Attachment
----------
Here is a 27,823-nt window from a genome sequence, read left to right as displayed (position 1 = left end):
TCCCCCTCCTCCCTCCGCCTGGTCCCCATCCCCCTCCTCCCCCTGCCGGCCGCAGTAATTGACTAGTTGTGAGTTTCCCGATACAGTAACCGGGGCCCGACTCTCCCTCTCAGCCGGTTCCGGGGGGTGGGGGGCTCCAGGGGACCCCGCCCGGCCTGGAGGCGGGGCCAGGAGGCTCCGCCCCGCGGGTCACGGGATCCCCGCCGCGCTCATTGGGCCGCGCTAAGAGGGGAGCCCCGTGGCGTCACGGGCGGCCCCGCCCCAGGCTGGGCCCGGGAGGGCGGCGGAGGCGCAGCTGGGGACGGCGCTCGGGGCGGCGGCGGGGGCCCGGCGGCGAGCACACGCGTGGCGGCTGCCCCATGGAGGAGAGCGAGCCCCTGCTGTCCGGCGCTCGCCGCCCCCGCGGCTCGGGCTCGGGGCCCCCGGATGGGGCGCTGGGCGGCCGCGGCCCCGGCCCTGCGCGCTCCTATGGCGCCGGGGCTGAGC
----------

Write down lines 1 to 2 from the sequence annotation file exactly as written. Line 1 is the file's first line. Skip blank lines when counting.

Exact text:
Here is a 27,823-nt window from a genome sequence, read left to right as displayed (position 1 = left end):
TCCCCCTCCTCCCTCCGCCTGGTCCCCATCCCCCTCCTCCCCCTGCCGGCCGCAGTAATTGACTAGTTGTGAGTTTCCCGATACAGTAACCGGGGCCCGACTCTCCCTCTCAGCCGGTTCCGGGGGGTGGGGGGCTCCAGGGGACCCCGCCCGGCCTGGAGGCGGGGCCAGGAGGCTCCGCCCCGCGGGTCACGGGATCCCCGCCGCGCTCATTGGGCCGCGCTAAGAGGGGAGCCCCGTGGCGTCACGGGCGGCCCCGCCCCAGGCTGGGCCCGGGAGGGCGGCGGAGGCGCAGCTGGGGACGGCGCTCGGGGCGGCGGCGGGGGCCCGGCGGCGAGCACACGCGTGGCGGCTGCCCCATGGAGGAGAGCGAGCCCCTGCTGTCCGGCGCTCGCCGCCCCCGCGGCTCGGGCTCGGGGCCCCCGGATGGGGCGCTGGGCGGCCGCGGCCCCGGCCCTGCGCGCTCCTATGGCGCCGGGGCTGAGC